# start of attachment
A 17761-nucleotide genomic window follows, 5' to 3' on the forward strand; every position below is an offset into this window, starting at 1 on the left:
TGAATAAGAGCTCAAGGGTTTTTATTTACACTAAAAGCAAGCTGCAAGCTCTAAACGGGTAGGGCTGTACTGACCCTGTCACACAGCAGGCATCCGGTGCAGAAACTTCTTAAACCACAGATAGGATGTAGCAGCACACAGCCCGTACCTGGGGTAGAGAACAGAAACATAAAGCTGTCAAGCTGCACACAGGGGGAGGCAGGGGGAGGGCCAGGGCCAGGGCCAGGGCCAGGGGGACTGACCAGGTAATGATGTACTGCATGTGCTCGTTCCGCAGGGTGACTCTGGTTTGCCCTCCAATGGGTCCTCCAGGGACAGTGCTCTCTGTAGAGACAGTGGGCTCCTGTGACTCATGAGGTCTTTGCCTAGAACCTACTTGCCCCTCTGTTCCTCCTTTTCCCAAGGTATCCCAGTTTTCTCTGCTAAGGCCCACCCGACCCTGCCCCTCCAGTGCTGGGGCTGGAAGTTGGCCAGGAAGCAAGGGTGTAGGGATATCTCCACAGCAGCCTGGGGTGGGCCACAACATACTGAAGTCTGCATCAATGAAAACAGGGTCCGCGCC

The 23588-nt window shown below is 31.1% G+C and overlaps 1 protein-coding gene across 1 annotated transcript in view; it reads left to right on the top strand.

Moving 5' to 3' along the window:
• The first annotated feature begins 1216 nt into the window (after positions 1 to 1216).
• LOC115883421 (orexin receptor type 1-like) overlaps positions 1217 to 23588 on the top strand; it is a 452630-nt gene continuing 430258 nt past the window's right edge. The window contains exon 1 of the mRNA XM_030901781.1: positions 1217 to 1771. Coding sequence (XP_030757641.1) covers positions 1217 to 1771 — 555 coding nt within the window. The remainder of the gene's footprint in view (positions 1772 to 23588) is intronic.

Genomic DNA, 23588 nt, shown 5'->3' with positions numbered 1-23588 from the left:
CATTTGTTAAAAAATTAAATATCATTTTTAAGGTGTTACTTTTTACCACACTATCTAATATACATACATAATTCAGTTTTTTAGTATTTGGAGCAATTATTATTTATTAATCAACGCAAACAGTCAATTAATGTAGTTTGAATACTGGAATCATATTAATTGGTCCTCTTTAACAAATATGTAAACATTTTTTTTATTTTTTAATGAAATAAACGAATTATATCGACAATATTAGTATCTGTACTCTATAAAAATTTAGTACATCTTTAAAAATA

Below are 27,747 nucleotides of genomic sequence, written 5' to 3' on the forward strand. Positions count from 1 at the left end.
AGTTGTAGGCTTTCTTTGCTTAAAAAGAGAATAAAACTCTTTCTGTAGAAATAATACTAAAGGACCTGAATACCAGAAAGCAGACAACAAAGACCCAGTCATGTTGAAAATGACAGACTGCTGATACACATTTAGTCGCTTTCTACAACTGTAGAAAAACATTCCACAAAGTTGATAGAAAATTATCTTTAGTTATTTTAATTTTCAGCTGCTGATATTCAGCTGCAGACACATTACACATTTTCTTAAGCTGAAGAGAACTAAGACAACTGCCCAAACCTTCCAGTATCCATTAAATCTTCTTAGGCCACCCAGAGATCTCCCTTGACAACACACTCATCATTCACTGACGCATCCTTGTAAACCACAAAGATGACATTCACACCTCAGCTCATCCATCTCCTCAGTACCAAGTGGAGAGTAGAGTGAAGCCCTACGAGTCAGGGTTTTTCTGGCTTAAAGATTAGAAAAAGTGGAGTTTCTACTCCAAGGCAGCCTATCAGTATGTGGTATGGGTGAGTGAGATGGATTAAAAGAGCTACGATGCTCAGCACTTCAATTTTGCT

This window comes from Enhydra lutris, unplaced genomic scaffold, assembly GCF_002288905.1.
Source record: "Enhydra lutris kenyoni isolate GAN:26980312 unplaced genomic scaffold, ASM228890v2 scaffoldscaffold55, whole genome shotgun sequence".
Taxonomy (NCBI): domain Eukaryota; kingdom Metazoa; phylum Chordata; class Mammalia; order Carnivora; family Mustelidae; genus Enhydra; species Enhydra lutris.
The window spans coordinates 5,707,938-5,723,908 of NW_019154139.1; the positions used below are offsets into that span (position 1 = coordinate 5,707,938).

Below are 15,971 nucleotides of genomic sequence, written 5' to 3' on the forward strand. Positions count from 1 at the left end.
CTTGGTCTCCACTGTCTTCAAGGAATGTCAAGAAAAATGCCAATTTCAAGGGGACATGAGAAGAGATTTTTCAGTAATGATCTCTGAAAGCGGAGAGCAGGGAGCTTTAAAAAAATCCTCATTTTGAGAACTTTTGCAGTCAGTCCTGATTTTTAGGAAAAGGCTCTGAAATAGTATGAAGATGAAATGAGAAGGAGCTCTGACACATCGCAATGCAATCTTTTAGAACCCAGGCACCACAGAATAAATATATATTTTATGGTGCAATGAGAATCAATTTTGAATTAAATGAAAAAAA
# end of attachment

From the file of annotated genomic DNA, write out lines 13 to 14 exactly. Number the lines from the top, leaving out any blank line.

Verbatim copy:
Taxonomy (NCBI): domain Eukaryota; kingdom Metazoa; phylum Chordata; class Mammalia; order Carnivora; family Mustelidae; genus Enhydra; species Enhydra lutris.
The window spans coordinates 5,707,938-5,723,908 of NW_019154139.1; the positions used below are offsets into that span (position 1 = coordinate 5,707,938).